>Wednesday interlude

>I’m just finishing reading a novel for research purposes and I almost chucked it across the room last night in frustration and disgust – not prudish disgust, but disgust that this tripe is being published. (Note: research materials do not appear in my “currently reading” section in the sidebar, those are purely for pleasure and/or self advancement.)

There were 10 consecutive pages (apx 2,500 words) of gratuitous sex (aka “padding”), which I ended up scanning and skipping. It’s a short novel anyway (apx 50,000 words), these 10 pages did nothing to move the story forward, nor did they move the relationship along (aka “gratuitous”). Is this excessive, am I indeed being prudish, or do I suffer from sour grapes?

When the writer wrote (I kid you not) “… the floor rocked a bit beneath her feet …”, I had to cast around for the sick bucket. Why is this rubbish being published? I thought the earth-moving lark had overstayed its welcome decades ago. The author is a popular one in this particular genre, but I much preferred the one she was packaged with as that was closer to what I’d expect when I buy this particular imprint.

If I wanted to read bad porn, I’d buy another style, type and imprint altogether; if I wanted to read good erotica, I know where to go for that too. But I wanted to read about mystery, adventure, intrigue. I won’t give up on the genre as I’ve read others and they’ve come up to expectation, but I won’t pick one up by this particular author ever again.

This morning I woke with another short story almost fully formed in my head – this one is called And Then The Earth Moved … I wrote the outline earlier today. The other stories outlined this week are called: Amy’s Wedding; Cherry Blossom; Pumpkin Pie; and Bramble Jelly. (Those last 3 make up the Harvest Festival trilogy.)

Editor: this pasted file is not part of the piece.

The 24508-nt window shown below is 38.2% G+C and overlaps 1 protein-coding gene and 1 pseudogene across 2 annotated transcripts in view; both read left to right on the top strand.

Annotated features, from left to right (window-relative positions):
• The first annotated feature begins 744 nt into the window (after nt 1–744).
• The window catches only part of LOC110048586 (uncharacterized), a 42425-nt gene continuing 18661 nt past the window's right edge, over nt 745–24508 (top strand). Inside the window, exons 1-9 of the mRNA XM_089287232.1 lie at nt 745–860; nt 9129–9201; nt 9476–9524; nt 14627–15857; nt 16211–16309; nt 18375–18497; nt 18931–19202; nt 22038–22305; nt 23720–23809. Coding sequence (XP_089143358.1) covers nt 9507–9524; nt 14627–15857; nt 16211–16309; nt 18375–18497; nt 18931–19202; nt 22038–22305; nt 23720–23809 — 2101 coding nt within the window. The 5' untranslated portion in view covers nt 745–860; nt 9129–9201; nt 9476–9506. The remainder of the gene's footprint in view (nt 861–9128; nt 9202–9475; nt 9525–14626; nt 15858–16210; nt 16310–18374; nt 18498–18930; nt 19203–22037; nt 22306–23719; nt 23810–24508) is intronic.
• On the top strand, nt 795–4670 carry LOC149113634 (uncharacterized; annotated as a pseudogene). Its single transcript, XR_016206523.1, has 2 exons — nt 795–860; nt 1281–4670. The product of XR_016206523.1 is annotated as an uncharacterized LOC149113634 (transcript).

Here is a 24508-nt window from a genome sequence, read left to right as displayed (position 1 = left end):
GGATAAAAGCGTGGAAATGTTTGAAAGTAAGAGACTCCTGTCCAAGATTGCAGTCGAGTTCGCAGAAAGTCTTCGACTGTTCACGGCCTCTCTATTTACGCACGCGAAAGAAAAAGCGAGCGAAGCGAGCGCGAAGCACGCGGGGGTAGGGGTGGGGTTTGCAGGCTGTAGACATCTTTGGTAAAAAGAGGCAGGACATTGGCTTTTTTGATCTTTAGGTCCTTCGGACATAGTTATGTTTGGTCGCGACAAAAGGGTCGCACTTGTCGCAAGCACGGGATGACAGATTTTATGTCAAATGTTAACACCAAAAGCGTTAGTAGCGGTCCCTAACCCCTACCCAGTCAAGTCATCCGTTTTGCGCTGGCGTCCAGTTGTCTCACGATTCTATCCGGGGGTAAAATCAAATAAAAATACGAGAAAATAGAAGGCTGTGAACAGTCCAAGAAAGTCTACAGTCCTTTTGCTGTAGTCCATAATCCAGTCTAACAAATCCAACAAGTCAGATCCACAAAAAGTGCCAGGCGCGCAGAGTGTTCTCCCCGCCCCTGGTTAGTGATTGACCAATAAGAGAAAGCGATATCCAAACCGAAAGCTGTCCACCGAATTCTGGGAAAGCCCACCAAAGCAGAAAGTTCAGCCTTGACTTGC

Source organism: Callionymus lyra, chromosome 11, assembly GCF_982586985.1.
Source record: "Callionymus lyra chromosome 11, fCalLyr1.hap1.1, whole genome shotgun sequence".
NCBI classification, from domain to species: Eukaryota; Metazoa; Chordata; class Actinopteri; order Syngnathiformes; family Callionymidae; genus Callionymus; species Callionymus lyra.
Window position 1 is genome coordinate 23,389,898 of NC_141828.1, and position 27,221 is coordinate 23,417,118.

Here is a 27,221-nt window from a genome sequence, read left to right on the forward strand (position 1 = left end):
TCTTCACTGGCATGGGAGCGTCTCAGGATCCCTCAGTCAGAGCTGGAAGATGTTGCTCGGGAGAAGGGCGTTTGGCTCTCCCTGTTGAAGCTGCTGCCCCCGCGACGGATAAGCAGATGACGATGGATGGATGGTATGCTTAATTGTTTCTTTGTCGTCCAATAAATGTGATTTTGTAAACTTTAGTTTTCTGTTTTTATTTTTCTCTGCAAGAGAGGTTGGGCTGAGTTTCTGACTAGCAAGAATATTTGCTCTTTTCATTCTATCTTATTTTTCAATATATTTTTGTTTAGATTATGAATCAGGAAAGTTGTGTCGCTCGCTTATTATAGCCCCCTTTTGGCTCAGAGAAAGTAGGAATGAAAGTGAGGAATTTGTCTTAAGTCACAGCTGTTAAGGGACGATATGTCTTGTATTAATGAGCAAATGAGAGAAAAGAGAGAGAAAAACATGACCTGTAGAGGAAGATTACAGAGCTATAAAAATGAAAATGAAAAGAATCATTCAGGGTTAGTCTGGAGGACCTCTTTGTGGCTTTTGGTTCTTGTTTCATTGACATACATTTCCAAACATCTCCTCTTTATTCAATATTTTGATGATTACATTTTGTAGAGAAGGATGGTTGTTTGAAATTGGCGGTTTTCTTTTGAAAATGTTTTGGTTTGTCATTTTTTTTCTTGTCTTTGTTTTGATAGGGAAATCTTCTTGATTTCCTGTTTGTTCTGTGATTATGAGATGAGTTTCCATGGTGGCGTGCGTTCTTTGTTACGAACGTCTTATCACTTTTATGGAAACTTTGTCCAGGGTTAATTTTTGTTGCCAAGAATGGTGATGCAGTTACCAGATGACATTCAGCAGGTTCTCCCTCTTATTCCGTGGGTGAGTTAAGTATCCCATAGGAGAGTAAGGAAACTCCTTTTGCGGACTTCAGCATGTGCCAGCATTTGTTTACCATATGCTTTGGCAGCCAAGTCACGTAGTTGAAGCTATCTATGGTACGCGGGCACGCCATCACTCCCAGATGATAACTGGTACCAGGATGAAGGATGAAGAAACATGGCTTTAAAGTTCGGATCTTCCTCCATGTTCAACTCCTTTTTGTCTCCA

The second half of day 2 of my holiday is below this one.

>Dove Cottage and Wordsworth Museum


I’d not stopped at Grasmere before, just driven through it, so this time I pulled up to visit Dove Cottage, the home of William Wordsworth for 8 years according to the lady leading our tour today. He lived there with his sister Dorothy and their friend Mary, who was to become Wordsworth’s wife. They had 3 of their 5 children while they lived at Dove Cottage, 2 of whom were later to die in childhood.

The entry fee is quite confusing, but works out at £8.50 altogether including parking. The car park fee is a lofty £5, but they give you a refund of £4 off the admission price of £7.50.

The cottage and museum are located in the hamlet of Town End, still preserved today:

I love this house, just look at those chimney pots – it’d make a great jigsaw:

A view up the main street:

The view of the cottages from Wordsworth’s back garden:

To prove I was there:

Dove Cottage:

Wordsworth’s front garden:

Afterwards I wandered (lonely as a cloud) around the museum then stopped at the tea room for a pot of tea and a piece of “Grasmere Rush Bearing Gingerbread” (ginger cake to you and me). It was nice to look at the view while listening to Mozart here. Before I left I bought a pot of locally made pear and blueberry jam (jelly).

Back on the road I drove past Thirlmere, an almost empty reservoir, then took a turning away from Keswick to come back to the cottage.

Day 3, the Sunday, was a writing/catch up/chill day. I loaded and edited the photographs taken so far, drafted these blog notes, read a little, played a little, watched a little television, and wrote a little.